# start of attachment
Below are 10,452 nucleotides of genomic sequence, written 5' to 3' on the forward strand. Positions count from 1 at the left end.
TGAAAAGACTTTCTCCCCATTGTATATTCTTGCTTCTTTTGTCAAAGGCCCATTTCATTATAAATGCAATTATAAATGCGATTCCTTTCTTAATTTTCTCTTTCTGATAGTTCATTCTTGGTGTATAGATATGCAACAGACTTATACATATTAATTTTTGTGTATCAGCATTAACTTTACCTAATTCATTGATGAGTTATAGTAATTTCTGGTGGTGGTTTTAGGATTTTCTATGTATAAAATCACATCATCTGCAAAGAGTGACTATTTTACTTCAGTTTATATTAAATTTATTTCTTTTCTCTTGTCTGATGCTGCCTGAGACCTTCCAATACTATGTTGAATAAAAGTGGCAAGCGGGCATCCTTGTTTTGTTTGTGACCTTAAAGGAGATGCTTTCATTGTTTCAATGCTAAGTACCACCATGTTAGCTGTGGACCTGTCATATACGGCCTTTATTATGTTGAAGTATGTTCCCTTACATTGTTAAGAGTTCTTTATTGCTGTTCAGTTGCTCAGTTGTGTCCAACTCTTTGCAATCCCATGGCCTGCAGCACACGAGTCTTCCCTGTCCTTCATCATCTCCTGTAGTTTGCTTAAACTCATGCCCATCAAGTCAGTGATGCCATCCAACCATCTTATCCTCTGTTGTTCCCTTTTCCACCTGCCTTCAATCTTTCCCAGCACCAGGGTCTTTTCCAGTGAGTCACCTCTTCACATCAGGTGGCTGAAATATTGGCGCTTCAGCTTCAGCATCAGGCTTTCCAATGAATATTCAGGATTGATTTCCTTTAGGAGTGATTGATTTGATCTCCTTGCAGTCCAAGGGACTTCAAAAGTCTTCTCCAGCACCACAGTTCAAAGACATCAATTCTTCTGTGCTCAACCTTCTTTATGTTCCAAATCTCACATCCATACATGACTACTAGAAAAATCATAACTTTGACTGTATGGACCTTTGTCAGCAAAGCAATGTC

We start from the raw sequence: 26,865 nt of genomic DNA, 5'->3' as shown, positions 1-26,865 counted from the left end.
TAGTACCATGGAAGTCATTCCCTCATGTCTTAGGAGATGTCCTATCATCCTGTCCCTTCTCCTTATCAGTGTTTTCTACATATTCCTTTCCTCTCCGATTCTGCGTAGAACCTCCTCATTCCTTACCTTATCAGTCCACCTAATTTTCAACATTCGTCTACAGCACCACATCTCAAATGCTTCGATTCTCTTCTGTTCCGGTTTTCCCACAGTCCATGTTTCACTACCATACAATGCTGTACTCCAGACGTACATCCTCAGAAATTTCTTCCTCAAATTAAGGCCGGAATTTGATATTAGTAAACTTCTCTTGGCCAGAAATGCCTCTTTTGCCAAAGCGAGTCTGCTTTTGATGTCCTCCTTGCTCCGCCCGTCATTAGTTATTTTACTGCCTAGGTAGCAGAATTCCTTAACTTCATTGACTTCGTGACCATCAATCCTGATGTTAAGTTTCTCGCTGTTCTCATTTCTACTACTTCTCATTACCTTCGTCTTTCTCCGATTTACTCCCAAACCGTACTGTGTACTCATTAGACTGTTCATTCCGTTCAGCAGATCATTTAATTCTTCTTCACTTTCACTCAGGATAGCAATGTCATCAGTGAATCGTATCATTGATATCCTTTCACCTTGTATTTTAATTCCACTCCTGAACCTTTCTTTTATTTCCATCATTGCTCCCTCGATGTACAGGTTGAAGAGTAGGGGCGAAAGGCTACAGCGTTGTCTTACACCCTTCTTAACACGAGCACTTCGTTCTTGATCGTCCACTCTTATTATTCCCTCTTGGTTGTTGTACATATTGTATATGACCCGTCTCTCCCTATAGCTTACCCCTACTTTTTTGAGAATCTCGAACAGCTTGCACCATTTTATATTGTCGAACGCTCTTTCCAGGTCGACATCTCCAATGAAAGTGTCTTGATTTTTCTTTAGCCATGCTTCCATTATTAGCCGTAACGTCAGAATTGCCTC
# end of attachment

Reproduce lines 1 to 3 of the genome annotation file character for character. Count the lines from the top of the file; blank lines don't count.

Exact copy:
Below are 10,452 nucleotides of genomic sequence, written 5' to 3' on the forward strand. Positions count from 1 at the left end.
TGAAAAGACTTTCTCCCCATTGTATATTCTTGCTTCTTTTGTCAAAGGCCCATTTCATTATAAATGCAATTATAAATGCGATTCCTTTCTTAATTTTCTCTTTCTGATAGTTCATTCTTGGTGTATAGATATGCAACAGACTTATACATATTAATTTTTGTGTATCAGCATTAACTTTACCTAATTCATTGATGAGTTATAGTAATTTCTGGTGGTGGTTTTAGGATTTTCTATGTATAAAATCACATCATCTGCAAAGAGTGACTATTTTACTTCAGTTTATATTAAATTTATTTCTTTTCTCTTGTCTGATGCTGCCTGAGACCTTCCAATACTATGTTGAATAAAAGTGGCAAGCGGGCATCCTTGTTTTGTTTGTGACCTTAAAGGAGATGCTTTCATTGTTTCAATGCTAAGTACCACCATGTTAGCTGTGGACCTGTCATATACGGCCTTTATTATGTTGAAGTATGTTCCCTTACATTGTTAAGAGTTCTTTATTGCTGTTCAGTTGCTCAGTTGTGTCCAACTCTTTGCAATCCCATGGCCTGCAGCACACGAGTCTTCCCTGTCCTTCATCATCTCCTGTAGTTTGCTTAAACTCATGCCCATCAAGTCAGTGATGCCATCCAACCATCTTATCCTCTGTTGTTCCCTTTTCCACCTGCCTTCAATCTTTCCCAGCACCAGGGTCTTTTCCAGTGAGTCACCTCTTCACATCAGGTGGCTGAAATATTGGCGCTTCAGCTTCAGCATCAGGCTTTCCAATGAATATTCAGGATTGATTTCCTTTAGGAGTGATTGATTTGATCTCCTTGCAGTCCAAGGGACTTCAAAAGTCTTCTCCAGCACCACAGTTCAAAGACATCAATTCTTCTGTGCTCAACCTTCTTTATGTTCCAAATCTCACATCCATACATGACTACTAGAAAAATCATAACTTTGACTGTATGGACCTTTGTCAGCAAAGCAATGTC

We start from the raw sequence: 26,865 nt of genomic DNA, 5'->3' as shown, positions 1-26,865 counted from the left end.